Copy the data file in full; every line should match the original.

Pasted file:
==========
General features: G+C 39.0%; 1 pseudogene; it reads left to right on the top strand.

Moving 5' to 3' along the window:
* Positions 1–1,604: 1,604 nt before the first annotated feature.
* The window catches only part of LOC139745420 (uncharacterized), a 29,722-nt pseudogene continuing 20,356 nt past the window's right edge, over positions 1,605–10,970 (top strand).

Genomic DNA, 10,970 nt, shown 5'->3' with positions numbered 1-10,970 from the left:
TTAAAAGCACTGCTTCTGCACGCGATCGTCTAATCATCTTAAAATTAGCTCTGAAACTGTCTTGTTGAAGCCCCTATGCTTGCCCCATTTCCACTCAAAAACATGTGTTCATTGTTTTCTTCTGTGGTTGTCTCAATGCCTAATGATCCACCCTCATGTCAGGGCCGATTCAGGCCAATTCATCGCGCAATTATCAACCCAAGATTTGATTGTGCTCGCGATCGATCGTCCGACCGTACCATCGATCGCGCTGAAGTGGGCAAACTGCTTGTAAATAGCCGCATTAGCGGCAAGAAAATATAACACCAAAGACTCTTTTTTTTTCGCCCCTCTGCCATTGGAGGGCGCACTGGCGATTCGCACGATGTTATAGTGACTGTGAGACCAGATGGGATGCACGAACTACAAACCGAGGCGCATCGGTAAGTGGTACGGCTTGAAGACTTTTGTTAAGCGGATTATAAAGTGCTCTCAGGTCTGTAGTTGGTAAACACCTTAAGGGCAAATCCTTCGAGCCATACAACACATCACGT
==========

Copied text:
General features: G+C 39.0%; 1 pseudogene; it reads left to right on the top strand.

Moving 5' to 3' along the window:
* Positions 1–1,604: 1,604 nt before the first annotated feature.
* The window catches only part of LOC139745420 (uncharacterized), a 29,722-nt pseudogene continuing 20,356 nt past the window's right edge, over positions 1,605–10,970 (top strand).

Genomic DNA, 10,970 nt, shown 5'->3' with positions numbered 1-10,970 from the left:
TTAAAAGCACTGCTTCTGCACGCGATCGTCTAATCATCTTAAAATTAGCTCTGAAACTGTCTTGTTGAAGCCCCTATGCTTGCCCCATTTCCACTCAAAAACATGTGTTCATTGTTTTCTTCTGTGGTTGTCTCAATGCCTAATGATCCACCCTCATGTCAGGGCCGATTCAGGCCAATTCATCGCGCAATTATCAACCCAAGATTTGATTGTGCTCGCGATCGATCGTCCGACCGTACCATCGATCGCGCTGAAGTGGGCAAACTGCTTGTAAATAGCCGCATTAGCGGCAAGAAAATATAACACCAAAGACTCTTTTTTTTTCGCCCCTCTGCCATTGGAGGGCGCACTGGCGATTCGCACGATGTTATAGTGACTGTGAGACCAGATGGGATGCACGAACTACAAACCGAGGCGCATCGGTAAGTGGTACGGCTTGAAGACTTTTGTTAAGCGGATTATAAAGTGCTCTCAGGTCTGTAGTTGGTAAACACCTTAAGGGCAAATCCTTCGAGCCATACAACACATCACGT